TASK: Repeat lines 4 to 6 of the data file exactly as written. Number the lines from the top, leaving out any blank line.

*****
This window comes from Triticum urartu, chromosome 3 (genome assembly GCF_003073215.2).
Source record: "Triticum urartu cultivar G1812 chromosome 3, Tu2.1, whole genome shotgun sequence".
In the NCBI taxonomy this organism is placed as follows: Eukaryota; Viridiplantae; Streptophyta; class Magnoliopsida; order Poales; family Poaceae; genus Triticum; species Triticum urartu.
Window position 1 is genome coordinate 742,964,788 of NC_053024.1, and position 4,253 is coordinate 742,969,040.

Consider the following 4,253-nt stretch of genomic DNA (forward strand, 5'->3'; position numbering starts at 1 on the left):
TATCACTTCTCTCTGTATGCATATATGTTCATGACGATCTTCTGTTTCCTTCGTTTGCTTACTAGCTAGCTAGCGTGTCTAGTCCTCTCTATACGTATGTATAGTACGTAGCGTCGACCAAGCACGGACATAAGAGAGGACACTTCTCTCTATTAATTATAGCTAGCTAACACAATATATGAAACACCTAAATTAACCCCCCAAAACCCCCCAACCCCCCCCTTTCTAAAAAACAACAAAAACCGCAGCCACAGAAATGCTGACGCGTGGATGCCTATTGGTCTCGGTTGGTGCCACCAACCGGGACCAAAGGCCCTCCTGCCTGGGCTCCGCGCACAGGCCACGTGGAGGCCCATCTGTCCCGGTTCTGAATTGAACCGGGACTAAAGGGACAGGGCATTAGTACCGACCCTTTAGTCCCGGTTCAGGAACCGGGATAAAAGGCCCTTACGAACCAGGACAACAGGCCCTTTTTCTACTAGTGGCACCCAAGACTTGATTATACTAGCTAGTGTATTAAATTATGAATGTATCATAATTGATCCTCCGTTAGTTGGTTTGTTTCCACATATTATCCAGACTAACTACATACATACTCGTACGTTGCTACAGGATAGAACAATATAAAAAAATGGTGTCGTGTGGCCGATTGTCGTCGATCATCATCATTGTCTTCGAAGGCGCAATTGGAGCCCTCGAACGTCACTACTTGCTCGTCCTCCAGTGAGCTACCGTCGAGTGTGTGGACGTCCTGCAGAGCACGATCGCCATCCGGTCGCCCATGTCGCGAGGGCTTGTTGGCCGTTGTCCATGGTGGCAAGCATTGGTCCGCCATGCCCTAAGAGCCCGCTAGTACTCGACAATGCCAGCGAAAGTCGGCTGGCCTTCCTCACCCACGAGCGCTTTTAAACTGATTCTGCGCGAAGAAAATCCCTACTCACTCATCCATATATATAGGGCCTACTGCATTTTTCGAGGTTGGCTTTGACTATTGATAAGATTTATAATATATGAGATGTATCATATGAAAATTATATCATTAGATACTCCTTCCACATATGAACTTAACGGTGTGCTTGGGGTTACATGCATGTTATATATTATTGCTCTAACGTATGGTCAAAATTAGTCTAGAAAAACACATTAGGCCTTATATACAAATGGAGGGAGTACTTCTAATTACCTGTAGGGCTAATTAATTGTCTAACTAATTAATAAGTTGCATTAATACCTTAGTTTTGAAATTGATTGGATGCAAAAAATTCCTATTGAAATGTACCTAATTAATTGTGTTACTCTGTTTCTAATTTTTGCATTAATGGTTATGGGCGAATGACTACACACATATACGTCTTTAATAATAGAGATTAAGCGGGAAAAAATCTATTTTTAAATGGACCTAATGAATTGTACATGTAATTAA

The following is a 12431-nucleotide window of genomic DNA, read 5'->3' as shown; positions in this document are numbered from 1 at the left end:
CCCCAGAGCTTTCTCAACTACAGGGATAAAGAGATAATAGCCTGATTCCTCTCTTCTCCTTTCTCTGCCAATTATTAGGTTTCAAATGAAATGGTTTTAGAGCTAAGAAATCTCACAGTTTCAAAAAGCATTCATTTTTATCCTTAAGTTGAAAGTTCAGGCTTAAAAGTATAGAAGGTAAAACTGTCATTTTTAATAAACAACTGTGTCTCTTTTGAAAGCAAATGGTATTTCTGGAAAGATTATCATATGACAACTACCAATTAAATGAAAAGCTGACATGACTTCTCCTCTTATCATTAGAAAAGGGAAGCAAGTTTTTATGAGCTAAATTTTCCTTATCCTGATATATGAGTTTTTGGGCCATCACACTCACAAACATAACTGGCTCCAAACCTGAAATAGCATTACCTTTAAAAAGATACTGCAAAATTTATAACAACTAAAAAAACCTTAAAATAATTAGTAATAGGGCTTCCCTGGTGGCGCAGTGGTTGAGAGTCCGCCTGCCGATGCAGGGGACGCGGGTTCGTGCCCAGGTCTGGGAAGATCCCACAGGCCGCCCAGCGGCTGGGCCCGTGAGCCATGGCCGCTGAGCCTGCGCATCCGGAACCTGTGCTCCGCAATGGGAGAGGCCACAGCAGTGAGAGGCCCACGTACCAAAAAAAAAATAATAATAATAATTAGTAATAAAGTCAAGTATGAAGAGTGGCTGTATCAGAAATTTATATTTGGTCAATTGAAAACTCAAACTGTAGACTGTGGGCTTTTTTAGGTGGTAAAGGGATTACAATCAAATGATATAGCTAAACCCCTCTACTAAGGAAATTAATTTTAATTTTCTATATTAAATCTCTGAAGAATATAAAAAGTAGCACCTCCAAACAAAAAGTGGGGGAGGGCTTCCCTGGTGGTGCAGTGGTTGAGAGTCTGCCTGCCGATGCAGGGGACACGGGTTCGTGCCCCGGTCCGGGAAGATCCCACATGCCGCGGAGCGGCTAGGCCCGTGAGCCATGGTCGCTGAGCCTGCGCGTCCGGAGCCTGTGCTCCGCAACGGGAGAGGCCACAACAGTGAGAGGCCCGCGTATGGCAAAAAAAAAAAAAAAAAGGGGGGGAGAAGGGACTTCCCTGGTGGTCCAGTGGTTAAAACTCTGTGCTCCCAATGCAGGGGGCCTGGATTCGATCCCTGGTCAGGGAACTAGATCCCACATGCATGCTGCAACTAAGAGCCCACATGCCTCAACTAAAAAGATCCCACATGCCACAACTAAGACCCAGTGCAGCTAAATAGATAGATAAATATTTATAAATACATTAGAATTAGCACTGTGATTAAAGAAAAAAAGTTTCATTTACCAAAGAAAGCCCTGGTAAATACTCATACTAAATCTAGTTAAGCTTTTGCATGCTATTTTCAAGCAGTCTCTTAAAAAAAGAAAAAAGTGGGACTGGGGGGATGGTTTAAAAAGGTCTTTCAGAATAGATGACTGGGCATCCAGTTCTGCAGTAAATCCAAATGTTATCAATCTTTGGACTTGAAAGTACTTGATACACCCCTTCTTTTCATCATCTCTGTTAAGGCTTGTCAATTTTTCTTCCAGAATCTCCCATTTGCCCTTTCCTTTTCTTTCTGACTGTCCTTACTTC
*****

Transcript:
Window position 1 is genome coordinate 742,964,788 of NC_053024.1, and position 4,253 is coordinate 742,969,040.

Consider the following 4,253-nt stretch of genomic DNA (forward strand, 5'->3'; position numbering starts at 1 on the left):
TATCACTTCTCTCTGTATGCATATATGTTCATGACGATCTTCTGTTTCCTTCGTTTGCTTACTAGCTAGCTAGCGTGTCTAGTCCTCTCTATACGTATGTATAGTACGTAGCGTCGACCAAGCACGGACATAAGAGAGGACACTTCTCTCTATTAATTATAGCTAGCTAACACAATATATGAAACACCTAAATTAACCCCCCAAAACCCCCCAACCCCCCCCTTTCTAAAAAACAACAAAAACCGCAGCCACAGAAATGCTGACGCGTGGATGCCTATTGGTCTCGGTTGGTGCCACCAACCGGGACCAAAGGCCCTCCTGCCTGGGCTCCGCGCACAGGCCACGTGGAGGCCCATCTGTCCCGGTTCTGAATTGAACCGGGACTAAAGGGACAGGGCATTAGTACCGACCCTTTAGTCCCGGTTCAGGAACCGGGATAAAAGGCCCTTACGAACCAGGACAACAGGCCCTTTTTCTACTAGTGGCACCCAAGACTTGATTATACTAGCTAGTGTATTAAATTATGAATGTATCATAATTGATCCTCCGTTAGTTGGTTTGTTTCCACATATTATCCAGACTAACTACATACATACTCGTACGTTGCTACAGGATAGAACAATATAAAAAAATGGTGTCGTGTGGCCGATTGTCGTCGATCATCATCATTGTCTTCGAAGGCGCAATTGGAGCCCTCGAACGTCACTACTTGCTCGTCCTCCAGTGAGCTACCGTCGAGTGTGTGGACGTCCTGCAGAGCACGATCGCCATCCGGTCGCCCATGTCGCGAGGGCTTGTTGGCCGTTGTCCATGGTGGCAAGCATTGGTCCGCCATGCCCTAAGAGCCCGCTAGTACTCGACAATGCCAGCGAAAGTCGGCTGGCCTTCCTCACCCACGAGCGCTTTTAAACTGATTCTGCGCGAAGAAAATCCCTACTCACTCATCCATATATATAGGGCCTACTGCATTTTTCGAGGTTGGCTTTGACTATTGATAAGATTTATAATATATGAGATGTATCATATGAAAATTATATCATTAGATACTCCTTCCACATATGAACTTAACGGTGTGCTTGGGGTTACATGCATGTTATATATTATTGCTCTAACGTATGGTCAAAATTAGTCTAGAAAAACACATTAGGCCTTATATACAAATGGAGGGAGTACTTCTAATTACCTGTAGGGCTAATTAATTGTCTAACTAATTAATAAGTTGCATTAATACCTTAGTTTTGAAATTGATTGGATGCAAAAAATTCCTATTGAAATGTACCTAATTAATTGTGTTACTCTGTTTCTAATTTTTGCATTAATGGTTATGGGCGAATGACTACACACATATACGTCTTTAATAATAGAGATTAAGCGGGAAAAAATCTATTTTTAAATGGACCTAATGAATTGTACATGTAATTAA